An observation concerning recent history from economist Scott Sumner, placed here for the benefit of readers situated within yanking range of policy levers:
What has so amazed me about the worldwide supply-side revolution is the way that it has been dismissed by the left in the US, even the moderate left. The Reagan/Thatcher tax cuts were viewed as a sort of right wing plot to help the rich. I don’t know if liberals are even aware of the fact that all countries, including Sweden, were doing the same thing at the same time. This revolution would have occurred even if Reagan and Thatcher had never been elected. Rather they reflected a change in the intellectual atmosphere surrounding public policy formation. A change in what you might call the zeitgeist. Pragmatic policymakers all over the world (on both the left and right) looked at the evidence and reached a consensus that high [marginal] tax rates for the rich were counterproductive. That they didn’t meet the utilitarian criterion. (BTW, a similar worldwide change is now occurring vis-a-vis corporate marginal tax rates, and once again many American economists seem rather oblivious to what is going on elsewhere.)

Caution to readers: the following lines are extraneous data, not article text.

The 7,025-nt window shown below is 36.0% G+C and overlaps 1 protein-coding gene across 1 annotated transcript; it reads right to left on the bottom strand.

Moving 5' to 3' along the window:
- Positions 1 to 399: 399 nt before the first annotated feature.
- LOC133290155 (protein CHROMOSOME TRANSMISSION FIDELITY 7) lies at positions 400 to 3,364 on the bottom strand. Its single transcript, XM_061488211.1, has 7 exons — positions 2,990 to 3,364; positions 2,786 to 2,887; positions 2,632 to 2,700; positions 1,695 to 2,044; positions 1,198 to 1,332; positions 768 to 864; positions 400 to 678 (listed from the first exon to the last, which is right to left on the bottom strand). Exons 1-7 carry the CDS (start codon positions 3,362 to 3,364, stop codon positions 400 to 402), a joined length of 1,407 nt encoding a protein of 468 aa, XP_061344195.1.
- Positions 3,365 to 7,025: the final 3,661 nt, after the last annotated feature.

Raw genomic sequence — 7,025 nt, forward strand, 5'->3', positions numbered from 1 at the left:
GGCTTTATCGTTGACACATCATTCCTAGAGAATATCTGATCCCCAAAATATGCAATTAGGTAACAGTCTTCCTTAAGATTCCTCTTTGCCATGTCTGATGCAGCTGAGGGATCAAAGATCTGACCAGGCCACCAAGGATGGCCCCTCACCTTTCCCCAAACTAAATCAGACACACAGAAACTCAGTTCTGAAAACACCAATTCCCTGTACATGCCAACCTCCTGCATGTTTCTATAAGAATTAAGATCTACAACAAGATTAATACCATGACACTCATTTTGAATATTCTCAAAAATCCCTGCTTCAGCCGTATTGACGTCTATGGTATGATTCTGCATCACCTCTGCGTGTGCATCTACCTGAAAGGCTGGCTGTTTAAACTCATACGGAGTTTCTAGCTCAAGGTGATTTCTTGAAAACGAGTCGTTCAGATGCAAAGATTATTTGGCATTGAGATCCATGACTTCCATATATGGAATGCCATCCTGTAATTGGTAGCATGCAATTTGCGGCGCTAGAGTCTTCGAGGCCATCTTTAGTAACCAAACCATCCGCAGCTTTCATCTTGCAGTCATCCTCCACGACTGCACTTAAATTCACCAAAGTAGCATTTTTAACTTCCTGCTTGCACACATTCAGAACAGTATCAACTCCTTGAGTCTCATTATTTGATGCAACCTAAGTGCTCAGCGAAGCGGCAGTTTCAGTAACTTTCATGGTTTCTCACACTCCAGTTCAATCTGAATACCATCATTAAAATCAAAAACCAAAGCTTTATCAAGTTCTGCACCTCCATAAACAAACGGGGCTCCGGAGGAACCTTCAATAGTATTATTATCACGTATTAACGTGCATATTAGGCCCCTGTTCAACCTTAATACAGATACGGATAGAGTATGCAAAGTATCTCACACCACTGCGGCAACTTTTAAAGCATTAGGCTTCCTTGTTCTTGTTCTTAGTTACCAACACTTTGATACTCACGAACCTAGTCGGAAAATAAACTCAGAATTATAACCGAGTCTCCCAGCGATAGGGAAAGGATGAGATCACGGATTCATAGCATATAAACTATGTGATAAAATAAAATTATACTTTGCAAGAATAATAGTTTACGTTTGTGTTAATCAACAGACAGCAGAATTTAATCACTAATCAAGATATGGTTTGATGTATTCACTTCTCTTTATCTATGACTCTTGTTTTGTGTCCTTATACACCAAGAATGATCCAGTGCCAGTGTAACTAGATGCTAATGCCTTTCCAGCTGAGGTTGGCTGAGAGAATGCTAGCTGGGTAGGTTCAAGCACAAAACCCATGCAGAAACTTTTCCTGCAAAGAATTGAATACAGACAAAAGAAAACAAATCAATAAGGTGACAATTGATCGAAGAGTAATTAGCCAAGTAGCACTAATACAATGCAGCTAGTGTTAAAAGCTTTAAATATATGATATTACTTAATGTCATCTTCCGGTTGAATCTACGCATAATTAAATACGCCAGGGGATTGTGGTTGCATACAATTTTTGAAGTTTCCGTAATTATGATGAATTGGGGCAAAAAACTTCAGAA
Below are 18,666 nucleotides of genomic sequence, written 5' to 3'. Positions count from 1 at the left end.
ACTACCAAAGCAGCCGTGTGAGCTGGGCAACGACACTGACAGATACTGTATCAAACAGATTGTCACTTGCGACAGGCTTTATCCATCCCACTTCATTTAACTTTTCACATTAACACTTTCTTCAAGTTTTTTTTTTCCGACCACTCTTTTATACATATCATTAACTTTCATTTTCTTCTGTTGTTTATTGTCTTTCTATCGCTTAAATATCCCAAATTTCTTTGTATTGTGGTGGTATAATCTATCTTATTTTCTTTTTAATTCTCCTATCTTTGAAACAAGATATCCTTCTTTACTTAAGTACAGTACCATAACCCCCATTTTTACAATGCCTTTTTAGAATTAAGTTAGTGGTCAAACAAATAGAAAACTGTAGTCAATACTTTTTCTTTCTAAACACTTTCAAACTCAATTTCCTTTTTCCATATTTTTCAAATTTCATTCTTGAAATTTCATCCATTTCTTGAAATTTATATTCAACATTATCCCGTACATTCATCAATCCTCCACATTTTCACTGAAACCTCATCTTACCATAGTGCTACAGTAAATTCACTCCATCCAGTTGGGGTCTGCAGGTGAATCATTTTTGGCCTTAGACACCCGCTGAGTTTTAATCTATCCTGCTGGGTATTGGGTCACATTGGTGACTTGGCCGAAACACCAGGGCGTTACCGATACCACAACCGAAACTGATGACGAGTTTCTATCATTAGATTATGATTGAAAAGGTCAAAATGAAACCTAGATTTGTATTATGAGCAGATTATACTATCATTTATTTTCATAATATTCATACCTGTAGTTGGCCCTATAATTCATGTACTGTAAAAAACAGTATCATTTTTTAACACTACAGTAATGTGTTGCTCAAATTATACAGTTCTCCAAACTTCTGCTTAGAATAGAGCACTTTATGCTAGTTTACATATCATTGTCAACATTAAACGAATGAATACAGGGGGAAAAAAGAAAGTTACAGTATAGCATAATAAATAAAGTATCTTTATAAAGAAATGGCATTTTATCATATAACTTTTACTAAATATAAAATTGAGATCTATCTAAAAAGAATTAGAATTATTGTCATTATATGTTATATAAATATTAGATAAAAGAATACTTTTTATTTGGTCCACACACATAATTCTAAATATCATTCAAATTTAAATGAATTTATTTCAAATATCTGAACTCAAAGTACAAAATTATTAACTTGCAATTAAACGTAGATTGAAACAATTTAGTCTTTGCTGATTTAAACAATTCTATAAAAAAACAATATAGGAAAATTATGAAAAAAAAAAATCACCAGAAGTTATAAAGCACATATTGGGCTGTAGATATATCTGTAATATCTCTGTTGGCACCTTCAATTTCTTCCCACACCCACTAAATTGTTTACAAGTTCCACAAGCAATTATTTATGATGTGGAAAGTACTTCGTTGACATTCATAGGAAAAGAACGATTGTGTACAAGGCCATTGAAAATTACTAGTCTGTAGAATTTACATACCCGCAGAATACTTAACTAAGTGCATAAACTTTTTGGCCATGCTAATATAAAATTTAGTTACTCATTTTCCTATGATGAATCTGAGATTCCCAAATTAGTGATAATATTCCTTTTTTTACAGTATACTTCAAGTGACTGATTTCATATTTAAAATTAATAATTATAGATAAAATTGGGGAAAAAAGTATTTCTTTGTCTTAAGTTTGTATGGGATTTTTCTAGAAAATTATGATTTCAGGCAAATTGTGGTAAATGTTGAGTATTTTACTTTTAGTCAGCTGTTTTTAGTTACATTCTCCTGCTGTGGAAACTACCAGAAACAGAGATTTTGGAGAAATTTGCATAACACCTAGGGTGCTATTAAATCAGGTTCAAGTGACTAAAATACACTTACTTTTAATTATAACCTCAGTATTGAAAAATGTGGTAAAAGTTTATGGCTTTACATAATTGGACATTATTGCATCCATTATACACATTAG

And who provided the intellectual ammunition for that policy revolution? It wasn’t economists at elite Ivy League schools, and it wasn’t even monetarists at the University of Chicago. In the late 1970s it was the supply-siders, of whom Arther Laffer was the most influential.
Sumner goes on to point out that Austan Goolsbee, an Obama economic advisor (well known to Canadians) who has been cast in the role of Great White Hope by various species of free-marketer, has been sounding an awful lot like someone who was in a coma over the last 25 years. (This palace-intrigue anecdote spotted by Tim Cavanaugh—"the government should not run a car company": no shit, guys—shows why Goolsbee has something of a popular following.)